I admit: when I used to plan a short holiday to Spain, Málaga always came to mind quite late (if at all). But who can blame me when its big brothers Granada and Seville have been taking all the glory for years? But now the time has come: Málaga has done it!!! Not only is it the warmest city in mainland Spain, but it’s also 100 years older than Rome (rad, right?!), so you can admire fascinating Gothic buildings and historical relics everywhere. With numerous cool hostels, a low number of tourists and some of the best tapas in Spain, there are numerous other reasons why the harbour city is in no way inferior to the classics Barcelona and Madrid. What’s more, you can get flight tickets from as little as €20 each way or €52 return, so what are you waiting for? You can find cheap flights here, among other places. So, without further ado, here are the best things to do in Malaga:
1. Discover street art
Malaga’s art scene has made huge strides in recent years. The once dubious Soho neighbourhood, for example, has become a veritable canvas for impressive street art, mainly thanks to MAUS, a popular movement of numerous artists. Since then, countless artworks have adorned the district’s run-down buildings, some by world-renowned artists such as OBEY, D*Face and ROA, who has made a name for himself with his depictions of endangered species (see below). On the movement’s website, you’ll find a handy map showing the artworks.
2.Enjoy the freshest food and drinks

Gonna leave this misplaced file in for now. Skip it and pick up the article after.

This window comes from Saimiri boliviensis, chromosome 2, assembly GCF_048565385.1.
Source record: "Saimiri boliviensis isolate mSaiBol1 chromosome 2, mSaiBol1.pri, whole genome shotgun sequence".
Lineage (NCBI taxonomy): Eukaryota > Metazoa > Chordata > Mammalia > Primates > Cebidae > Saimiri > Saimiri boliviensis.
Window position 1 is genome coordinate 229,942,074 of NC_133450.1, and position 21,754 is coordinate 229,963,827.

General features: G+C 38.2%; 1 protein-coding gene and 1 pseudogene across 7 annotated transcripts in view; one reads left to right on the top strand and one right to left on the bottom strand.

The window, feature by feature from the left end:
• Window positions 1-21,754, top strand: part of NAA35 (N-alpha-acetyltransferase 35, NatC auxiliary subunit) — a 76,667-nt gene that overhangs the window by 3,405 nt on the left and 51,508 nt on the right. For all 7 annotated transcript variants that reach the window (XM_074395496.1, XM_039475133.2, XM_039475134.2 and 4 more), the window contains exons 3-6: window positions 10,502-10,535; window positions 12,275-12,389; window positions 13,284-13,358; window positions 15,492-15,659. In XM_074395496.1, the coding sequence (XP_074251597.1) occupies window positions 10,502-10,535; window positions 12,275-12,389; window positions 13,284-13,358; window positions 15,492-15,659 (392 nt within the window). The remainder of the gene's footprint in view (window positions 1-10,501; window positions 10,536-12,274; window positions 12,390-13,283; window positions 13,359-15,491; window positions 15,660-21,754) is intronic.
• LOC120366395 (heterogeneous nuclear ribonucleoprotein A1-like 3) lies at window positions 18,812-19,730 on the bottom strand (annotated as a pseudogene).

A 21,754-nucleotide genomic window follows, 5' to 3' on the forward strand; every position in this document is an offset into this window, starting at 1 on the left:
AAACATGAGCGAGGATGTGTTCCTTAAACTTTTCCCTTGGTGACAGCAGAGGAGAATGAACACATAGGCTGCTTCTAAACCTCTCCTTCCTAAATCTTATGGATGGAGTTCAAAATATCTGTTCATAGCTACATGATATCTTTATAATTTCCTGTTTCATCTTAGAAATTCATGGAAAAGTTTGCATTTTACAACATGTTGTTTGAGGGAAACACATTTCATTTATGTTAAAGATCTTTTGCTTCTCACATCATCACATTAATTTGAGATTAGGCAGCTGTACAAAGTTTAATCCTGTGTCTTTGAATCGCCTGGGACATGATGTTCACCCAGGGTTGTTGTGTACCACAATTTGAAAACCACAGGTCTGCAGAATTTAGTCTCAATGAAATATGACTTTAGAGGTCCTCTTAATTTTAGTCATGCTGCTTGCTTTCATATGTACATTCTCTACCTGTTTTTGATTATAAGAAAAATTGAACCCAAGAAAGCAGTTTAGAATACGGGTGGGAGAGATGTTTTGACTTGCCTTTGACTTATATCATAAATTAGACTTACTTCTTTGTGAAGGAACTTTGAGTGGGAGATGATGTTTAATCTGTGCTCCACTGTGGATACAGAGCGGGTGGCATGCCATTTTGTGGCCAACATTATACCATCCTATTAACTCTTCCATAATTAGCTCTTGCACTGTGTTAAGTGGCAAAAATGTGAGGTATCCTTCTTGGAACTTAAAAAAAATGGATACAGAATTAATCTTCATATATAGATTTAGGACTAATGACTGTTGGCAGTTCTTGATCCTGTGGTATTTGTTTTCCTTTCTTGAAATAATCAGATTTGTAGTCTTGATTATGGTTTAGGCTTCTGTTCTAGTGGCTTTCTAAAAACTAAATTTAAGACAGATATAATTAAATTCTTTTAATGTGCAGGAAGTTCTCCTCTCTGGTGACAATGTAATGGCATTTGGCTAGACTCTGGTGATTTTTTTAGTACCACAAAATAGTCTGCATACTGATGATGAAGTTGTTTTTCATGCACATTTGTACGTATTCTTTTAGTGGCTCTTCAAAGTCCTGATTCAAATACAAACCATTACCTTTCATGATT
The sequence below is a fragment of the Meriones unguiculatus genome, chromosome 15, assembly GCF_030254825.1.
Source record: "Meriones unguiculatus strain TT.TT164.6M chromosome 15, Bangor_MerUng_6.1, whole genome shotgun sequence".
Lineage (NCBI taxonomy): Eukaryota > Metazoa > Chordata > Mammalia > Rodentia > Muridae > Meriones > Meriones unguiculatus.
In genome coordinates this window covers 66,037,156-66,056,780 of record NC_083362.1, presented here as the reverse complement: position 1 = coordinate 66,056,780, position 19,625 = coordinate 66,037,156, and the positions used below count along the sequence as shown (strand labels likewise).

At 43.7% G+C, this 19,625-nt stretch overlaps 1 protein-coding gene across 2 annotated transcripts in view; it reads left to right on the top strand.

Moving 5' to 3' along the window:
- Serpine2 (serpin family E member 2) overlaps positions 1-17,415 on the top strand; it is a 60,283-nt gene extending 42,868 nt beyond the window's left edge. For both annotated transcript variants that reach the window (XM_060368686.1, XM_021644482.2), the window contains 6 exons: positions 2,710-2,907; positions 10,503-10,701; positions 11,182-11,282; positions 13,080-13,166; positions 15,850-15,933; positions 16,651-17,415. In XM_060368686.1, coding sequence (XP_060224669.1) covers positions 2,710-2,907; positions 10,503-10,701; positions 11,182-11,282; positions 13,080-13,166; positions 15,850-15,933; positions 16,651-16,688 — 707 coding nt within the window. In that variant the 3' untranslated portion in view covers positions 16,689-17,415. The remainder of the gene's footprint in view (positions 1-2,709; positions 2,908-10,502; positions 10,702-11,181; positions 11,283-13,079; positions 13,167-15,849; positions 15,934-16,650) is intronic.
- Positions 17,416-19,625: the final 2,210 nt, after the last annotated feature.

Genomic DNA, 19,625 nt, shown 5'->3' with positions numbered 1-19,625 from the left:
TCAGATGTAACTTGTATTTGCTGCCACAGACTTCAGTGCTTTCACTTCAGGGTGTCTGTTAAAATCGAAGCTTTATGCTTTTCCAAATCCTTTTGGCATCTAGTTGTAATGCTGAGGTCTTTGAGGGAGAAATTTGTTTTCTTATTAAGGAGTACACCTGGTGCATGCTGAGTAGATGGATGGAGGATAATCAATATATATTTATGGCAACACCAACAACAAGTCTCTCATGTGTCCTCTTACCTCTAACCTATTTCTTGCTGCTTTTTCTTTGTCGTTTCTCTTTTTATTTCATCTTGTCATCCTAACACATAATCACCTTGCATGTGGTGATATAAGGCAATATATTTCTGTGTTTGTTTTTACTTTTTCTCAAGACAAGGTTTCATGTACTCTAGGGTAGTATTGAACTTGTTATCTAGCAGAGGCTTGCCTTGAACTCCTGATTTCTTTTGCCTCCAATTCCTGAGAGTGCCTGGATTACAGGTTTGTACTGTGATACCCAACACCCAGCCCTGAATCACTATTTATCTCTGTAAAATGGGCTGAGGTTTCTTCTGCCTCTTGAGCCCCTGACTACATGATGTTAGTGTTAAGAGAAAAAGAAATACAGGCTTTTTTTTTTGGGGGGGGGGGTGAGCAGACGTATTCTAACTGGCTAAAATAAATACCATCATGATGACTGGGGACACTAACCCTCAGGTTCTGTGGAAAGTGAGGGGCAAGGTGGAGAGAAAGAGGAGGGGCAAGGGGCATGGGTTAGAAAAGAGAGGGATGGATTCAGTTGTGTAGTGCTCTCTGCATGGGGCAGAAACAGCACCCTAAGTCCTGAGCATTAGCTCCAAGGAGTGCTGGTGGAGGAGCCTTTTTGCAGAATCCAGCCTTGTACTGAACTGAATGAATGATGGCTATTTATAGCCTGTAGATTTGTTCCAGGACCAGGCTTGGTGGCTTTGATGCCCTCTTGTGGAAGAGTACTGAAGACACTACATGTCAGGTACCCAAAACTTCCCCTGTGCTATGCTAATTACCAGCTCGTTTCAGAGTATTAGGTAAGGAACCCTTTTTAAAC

The Mediterranean climate naturally cries out for Mediterranean food, and in Málaga you’ll find more of it than you could wish for. The locals eat so much seafood that their nickname is “boquerones” – anchovies. This is the reason why you should try the legendary Espeto de Sardinas at the harbour, gigantic grilled sardines that go straight from the sea to the barbecue spit.
Another thing you shouldn’t miss is the Mercado Atarazanas, an authentic market that is busy all week. At its stalls, you’ll find baskets of roasted almonds and shiny olives, as well as all the ingredients you need to try your hand at tapas. If you have a craving for delicious Spanish wine, grab a glass at Ke Bocata for just one euro and treat yourself to a bowl of Gambas Pil Pil from the Mercado Atarazanas bar – juicy prawns in sizzling hot garlic-chilli olive oil. They are one of those Spanish classics that you can never go wrong with. Of course, Málaga also has a great party vibe, but nobody goes out before 10 pm, so start the evening with a gin and tonic fish bowl and deep house at Oasis Backpacker’s Hostel.